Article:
A heat map of the old home page with very few click hot spots indicating that people weren't clicking most of its links.

My research revealed five strategic priorities that drove all project management, design, and development:

  1. The new website would need to be organized and designed around an audience-centric approach so that each of EUSD’s different stakeholder groups would only see content relevant to them.
  2. To make the audience-centric approach a success, the new site’s content management system (CMS) would need a highly-customized tagging workflow to route audience-specific content to appropriate pages.
  3. Due to budgetary and staffing limitations, all aspects of the CMS (including audience tagging) would need to be as intuitive as possible so that EUSD staff could easily maintain the site after my consulting contract ended.
  4. Due to the large number of Spanish-speaking parents within EUSD, we would need to publish some site content in both English and Spanish, and work with the district’s staff translator to develop a translation workflow.
  5. Surprisingly, many people were unaware of EUSD’s significant advantages and award-winning programs. As a result, we would need to sell the benefits of EUSD to prospective parents (both on the new website and beyond), much like universities pitch themselves to prospective students.   

With buy-in from the superintendent’s cabinet on these strategic priorities, we moved on to the next phase of the project.


Phase 2: Design and Development

Over the next four months, I worked closely with EUSD’s talented Technology and Innovation team to build and launch the new site. I served as de facto project manager, coordinating meetings and allocation of critical tasks.

Noteworthy design and development milestones included:

Modernizing the building blocks of EUSD’s look and feel

The district’s colors, fonts, and other design elements were either unrefined or completely undefined. As a result, we scrutinized and standardized everything with a particular emphasis on achieving a high level of accessibility under the Web Content Accessibility Guidelines (WCAG).

I also modernized EUSD’s beloved, long-time school bell logo to be more readable and recognizable at any size:

A before & after with old logo at left & updated logo at right. Both show a bell behind the words Escondido Union School District.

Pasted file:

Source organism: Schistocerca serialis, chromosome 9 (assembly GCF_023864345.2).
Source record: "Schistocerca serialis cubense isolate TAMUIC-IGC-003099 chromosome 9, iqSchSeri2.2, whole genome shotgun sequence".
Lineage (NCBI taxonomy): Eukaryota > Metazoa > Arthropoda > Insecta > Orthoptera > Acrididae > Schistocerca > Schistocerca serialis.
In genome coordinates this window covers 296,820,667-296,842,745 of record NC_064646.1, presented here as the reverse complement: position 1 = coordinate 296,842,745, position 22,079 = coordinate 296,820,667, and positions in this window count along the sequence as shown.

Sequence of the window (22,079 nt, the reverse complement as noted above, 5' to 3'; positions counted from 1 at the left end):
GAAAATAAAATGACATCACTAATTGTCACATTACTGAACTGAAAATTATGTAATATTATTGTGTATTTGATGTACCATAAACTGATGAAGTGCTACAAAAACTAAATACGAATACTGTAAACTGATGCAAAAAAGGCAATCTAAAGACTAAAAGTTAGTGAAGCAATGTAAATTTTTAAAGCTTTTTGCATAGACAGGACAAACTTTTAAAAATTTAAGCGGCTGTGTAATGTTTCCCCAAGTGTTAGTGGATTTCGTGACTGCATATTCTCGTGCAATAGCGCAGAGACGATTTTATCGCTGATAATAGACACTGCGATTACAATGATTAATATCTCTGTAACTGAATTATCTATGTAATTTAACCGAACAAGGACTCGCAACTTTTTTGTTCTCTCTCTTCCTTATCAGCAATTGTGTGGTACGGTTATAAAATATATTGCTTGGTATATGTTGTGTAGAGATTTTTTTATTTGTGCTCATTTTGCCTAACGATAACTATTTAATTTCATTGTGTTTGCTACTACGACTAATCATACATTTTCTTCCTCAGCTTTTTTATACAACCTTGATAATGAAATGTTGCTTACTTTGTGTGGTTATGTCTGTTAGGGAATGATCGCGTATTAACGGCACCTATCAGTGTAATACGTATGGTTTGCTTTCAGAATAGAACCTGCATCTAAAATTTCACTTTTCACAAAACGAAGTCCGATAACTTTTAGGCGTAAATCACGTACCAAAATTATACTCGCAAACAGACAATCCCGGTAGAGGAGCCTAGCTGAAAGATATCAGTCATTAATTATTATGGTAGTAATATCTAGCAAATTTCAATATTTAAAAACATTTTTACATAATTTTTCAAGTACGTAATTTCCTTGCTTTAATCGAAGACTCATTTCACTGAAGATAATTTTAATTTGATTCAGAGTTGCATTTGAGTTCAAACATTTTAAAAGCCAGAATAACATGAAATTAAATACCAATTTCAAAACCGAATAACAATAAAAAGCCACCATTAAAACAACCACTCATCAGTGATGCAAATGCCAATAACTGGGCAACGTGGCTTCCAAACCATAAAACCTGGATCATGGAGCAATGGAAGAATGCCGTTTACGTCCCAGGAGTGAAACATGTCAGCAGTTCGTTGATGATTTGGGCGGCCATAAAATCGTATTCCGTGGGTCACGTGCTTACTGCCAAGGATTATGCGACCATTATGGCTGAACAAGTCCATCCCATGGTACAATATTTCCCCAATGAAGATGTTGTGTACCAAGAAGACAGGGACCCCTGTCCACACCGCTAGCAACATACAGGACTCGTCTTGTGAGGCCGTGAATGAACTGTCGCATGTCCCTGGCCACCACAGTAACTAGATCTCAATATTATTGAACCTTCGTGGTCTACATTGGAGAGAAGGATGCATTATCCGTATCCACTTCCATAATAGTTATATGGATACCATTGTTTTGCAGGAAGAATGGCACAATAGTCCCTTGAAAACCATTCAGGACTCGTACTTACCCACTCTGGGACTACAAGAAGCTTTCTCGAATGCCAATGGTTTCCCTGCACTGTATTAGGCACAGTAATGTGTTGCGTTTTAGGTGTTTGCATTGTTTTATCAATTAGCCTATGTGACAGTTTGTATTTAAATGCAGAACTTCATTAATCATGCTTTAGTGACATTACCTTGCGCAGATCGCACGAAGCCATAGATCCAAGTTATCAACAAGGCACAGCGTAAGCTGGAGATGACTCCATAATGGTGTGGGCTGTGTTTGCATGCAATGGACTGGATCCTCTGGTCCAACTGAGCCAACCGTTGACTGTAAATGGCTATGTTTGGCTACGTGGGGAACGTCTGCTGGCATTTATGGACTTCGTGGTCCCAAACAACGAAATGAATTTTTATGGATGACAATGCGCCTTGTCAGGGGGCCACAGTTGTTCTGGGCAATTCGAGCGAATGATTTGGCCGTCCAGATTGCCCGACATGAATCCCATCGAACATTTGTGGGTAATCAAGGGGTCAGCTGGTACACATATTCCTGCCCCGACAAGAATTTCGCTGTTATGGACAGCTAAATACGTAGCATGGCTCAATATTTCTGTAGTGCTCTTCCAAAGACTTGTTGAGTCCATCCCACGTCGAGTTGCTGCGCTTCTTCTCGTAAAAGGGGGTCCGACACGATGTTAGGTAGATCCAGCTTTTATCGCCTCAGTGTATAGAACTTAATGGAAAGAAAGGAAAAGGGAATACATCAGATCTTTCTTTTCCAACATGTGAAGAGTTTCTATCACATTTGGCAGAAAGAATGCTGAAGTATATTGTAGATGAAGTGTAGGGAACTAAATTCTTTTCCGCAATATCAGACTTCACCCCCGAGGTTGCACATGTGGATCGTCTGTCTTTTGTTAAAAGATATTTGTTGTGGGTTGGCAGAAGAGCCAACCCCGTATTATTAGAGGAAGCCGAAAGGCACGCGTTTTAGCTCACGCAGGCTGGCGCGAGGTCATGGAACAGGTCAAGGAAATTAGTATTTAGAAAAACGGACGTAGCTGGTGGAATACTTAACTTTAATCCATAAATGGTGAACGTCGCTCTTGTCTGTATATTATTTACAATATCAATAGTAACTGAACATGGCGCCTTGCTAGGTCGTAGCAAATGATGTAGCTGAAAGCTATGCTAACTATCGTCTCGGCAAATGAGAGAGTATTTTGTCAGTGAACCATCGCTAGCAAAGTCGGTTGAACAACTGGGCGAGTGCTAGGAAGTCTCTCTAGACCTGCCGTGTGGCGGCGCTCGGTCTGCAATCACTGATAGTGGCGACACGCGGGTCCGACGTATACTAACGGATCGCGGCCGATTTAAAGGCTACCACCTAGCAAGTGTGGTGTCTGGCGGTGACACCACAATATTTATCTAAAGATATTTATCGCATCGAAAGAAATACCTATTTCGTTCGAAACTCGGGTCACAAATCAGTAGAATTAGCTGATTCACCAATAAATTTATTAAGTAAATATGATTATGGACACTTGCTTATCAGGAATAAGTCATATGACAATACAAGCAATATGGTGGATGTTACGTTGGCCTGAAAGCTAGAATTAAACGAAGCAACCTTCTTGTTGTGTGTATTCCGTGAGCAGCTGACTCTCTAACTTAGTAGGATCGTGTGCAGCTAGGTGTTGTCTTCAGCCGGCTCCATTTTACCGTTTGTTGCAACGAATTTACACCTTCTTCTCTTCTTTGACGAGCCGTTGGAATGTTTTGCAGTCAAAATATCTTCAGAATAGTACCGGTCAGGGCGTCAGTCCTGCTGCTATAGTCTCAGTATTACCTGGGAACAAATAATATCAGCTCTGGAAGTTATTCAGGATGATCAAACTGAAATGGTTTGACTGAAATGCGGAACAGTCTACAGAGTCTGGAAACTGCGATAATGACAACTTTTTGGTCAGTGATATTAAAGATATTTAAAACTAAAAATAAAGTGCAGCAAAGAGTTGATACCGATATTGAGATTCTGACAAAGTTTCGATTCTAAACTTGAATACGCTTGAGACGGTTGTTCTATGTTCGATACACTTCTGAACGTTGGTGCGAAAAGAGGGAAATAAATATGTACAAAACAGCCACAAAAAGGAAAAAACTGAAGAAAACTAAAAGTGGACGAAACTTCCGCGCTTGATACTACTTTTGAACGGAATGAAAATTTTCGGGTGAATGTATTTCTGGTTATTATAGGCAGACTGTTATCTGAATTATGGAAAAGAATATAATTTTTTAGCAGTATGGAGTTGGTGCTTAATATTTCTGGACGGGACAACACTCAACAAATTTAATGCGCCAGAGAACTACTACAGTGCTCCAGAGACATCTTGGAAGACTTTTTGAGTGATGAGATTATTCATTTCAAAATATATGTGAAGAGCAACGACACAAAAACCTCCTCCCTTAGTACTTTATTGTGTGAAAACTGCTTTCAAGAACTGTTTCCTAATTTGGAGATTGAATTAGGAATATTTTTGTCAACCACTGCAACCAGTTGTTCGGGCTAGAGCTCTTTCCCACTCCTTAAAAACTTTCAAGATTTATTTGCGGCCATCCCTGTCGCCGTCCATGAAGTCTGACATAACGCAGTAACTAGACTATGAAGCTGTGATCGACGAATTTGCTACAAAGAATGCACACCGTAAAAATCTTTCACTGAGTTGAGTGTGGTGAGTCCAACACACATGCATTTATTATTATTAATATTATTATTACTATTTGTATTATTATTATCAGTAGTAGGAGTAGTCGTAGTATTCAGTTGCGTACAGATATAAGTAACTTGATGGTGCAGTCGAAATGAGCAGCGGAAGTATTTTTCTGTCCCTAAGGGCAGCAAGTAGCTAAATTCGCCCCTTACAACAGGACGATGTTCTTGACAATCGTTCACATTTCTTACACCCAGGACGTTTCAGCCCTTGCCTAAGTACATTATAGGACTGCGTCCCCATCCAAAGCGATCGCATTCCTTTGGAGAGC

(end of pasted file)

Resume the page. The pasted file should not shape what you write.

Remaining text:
Choosing WordPress as CMS and customizing it to the extreme, including on-screen trainings

WordPress was chosen due to its flexibility and massive library of powerful plugins. Using a mix of plugins and custom PHP code, I redesigned the appearance and functionality of the WordPress dashboard and editor interface to accomplish three things:

  1. Create the tagging workflow needed to route audience-specific content to the correct areas of the website.
  2. Reformat the WordPress editor to present content fields logically and sequentially for a more intuitive, step-by-step editing experience.
  3. Create expandable on-screen training tips right next to each content field. This, combined with extensive in-person trainings, would empower EUSD staff with the skills needed to maintain the website well into the future.

Please note: Due to the proprietary nature of my WordPress trainings and customizations, I can’t show extensive screenshots here. However, I’d be happy to give a private demo.

A groundbreaking redefinition of the home page

During the design process, an idea came to me that was inspired by my research findings:

What if the new EUSD home page consisted of a brief marketing message, followed by a simple menu where users could select their audience with a single touch or click? Doing so would reveal their audience’s home page featuring content custom-tailored to their unique needs.